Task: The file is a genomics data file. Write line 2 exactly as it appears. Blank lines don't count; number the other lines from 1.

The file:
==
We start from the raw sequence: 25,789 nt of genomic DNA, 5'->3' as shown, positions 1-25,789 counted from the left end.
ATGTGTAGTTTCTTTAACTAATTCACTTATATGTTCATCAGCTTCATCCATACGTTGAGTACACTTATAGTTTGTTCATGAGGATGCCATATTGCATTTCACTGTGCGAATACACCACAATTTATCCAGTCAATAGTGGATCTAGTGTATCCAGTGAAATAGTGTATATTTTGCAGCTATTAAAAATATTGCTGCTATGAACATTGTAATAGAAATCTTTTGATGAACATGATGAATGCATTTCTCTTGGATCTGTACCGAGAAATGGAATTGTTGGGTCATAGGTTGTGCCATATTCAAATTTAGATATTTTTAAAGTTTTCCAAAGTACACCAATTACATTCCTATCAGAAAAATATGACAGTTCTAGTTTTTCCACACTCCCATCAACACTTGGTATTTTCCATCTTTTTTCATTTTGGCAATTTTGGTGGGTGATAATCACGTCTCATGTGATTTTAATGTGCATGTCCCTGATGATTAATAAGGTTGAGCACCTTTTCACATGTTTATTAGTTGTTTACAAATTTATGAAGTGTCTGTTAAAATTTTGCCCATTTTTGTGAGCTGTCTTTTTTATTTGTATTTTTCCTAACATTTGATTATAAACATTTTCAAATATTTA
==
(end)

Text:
ATGTGTAGTTTCTTTAACTAATTCACTTATATGTTCATCAGCTTCATCCATACGTTGAGTACACTTATAGTTTGTTCATGAGGATGCCATATTGCATTTCACTGTGCGAATACACCACAATTTATCCAGTCAATAGTGGATCTAGTGTATCCAGTGAAATAGTGTATATTTTGCAGCTATTAAAAATATTGCTGCTATGAACATTGTAATAGAAATCTTTTGATGAACATGATGAATGCATTTCTCTTGGATCTGTACCGAGAAATGGAATTGTTGGGTCATAGGTTGTGCCATATTCAAATTTAGATATTTTTAAAGTTTTCCAAAGTACACCAATTACATTCCTATCAGAAAAATATGACAGTTCTAGTTTTTCCACACTCCCATCAACACTTGGTATTTTCCATCTTTTTTCATTTTGGCAATTTTGGTGGGTGATAATCACGTCTCATGTGATTTTAATGTGCATGTCCCTGATGATTAATAAGGTTGAGCACCTTTTCACATGTTTATTAGTTGTTTACAAATTTATGAAGTGTCTGTTAAAATTTTGCCCATTTTTGTGAGCTGTCTTTTTTATTTGTATTTTTCCTAACATTTGATTATAAACATTTTCAAATATTTA